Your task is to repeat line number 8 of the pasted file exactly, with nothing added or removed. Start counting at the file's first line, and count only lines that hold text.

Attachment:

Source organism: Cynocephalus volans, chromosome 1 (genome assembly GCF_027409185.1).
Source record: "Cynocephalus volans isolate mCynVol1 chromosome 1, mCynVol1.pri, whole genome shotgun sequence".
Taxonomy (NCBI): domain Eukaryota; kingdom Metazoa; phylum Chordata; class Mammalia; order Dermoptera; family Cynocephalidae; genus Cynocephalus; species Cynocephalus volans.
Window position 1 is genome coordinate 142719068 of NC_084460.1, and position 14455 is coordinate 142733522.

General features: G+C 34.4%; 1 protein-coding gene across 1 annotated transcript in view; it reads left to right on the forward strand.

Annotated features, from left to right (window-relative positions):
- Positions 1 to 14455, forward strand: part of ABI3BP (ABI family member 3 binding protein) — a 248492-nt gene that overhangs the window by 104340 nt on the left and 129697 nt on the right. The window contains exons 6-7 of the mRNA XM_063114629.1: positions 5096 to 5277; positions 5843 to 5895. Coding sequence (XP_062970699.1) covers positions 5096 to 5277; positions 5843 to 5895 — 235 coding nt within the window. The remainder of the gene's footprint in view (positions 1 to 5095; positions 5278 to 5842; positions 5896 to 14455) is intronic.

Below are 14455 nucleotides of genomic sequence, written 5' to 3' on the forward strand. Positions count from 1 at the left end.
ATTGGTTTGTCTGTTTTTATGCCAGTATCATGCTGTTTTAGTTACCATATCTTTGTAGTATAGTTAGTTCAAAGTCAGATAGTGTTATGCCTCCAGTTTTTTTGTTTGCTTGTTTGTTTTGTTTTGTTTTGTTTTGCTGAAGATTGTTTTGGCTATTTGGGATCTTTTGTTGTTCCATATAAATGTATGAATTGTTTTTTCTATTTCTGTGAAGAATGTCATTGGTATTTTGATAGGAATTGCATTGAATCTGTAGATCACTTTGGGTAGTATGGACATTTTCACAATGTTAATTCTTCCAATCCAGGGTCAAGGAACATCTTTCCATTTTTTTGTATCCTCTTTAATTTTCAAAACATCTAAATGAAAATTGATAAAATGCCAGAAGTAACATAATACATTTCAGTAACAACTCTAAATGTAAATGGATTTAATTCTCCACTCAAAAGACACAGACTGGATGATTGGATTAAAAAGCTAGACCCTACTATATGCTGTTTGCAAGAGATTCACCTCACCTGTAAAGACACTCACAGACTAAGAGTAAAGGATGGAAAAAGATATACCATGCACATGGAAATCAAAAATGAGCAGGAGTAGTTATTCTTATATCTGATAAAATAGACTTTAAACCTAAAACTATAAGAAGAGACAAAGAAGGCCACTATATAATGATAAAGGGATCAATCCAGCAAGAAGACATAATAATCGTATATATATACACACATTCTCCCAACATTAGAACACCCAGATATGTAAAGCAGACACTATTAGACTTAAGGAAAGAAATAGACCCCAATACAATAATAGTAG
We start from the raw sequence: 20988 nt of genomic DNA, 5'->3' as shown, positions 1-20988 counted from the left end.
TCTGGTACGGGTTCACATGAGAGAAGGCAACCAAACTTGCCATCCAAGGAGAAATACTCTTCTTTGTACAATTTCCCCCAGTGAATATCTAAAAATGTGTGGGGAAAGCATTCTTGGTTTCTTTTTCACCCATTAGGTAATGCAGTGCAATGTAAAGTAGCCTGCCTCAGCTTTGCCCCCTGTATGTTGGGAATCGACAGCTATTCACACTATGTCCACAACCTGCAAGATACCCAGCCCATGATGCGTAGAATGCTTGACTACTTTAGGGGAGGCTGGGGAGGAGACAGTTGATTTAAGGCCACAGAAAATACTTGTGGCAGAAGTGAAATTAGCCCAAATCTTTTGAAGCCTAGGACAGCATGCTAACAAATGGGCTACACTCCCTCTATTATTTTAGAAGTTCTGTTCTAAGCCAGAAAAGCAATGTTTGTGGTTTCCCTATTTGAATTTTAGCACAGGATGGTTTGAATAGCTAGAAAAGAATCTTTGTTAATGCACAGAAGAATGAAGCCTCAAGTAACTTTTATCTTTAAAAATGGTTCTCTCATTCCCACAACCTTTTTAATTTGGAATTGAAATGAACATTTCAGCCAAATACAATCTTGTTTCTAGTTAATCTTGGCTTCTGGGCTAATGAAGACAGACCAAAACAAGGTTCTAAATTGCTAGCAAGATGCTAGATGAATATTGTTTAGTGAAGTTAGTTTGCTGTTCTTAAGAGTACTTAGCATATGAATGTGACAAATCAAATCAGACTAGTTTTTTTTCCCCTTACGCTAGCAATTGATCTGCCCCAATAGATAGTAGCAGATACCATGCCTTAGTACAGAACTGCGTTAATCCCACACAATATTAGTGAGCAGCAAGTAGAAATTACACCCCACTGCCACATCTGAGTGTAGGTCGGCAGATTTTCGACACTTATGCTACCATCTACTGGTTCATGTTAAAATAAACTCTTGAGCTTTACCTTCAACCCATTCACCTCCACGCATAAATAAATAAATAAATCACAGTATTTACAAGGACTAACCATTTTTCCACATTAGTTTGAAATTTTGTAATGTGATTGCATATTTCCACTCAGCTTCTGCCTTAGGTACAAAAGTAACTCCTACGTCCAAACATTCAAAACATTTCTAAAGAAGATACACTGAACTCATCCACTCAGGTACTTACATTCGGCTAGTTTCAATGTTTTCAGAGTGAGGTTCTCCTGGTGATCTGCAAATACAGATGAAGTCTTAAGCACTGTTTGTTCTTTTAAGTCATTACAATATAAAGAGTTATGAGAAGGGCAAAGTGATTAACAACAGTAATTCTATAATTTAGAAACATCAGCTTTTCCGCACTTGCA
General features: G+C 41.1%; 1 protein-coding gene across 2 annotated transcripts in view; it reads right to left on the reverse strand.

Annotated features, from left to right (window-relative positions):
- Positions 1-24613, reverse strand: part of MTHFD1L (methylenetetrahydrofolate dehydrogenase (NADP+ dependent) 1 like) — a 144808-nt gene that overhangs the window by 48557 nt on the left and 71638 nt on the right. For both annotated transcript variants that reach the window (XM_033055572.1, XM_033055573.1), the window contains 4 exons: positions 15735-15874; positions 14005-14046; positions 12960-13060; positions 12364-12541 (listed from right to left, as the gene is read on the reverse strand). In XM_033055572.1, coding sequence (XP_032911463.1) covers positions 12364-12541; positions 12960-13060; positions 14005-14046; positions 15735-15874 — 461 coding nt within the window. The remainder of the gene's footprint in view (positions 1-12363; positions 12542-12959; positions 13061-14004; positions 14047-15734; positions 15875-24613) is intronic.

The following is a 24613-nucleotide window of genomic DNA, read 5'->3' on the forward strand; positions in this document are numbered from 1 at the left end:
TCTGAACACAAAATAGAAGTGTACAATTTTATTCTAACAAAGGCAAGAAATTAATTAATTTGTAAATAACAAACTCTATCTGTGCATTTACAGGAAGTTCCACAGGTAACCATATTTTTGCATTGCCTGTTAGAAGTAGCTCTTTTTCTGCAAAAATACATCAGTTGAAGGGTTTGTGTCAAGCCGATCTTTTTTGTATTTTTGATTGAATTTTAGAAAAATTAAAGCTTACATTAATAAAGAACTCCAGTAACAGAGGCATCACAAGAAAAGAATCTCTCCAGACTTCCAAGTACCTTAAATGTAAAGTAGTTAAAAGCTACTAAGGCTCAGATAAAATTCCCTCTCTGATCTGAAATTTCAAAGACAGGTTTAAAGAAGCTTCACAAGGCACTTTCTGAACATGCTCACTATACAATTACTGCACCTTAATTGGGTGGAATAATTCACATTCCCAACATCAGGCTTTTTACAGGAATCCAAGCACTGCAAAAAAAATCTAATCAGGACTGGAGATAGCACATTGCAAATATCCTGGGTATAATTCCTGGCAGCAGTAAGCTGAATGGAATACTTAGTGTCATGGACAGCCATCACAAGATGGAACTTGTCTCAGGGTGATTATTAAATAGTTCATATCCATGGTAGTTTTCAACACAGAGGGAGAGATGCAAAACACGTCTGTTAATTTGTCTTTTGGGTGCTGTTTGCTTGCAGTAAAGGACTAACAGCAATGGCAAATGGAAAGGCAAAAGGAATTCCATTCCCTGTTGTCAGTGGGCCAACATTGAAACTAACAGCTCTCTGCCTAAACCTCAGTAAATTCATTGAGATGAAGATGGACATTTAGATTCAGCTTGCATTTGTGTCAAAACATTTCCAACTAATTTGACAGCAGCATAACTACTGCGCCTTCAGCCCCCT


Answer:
Below are 14455 nucleotides of genomic sequence, written 5' to 3' on the forward strand. Positions count from 1 at the left end.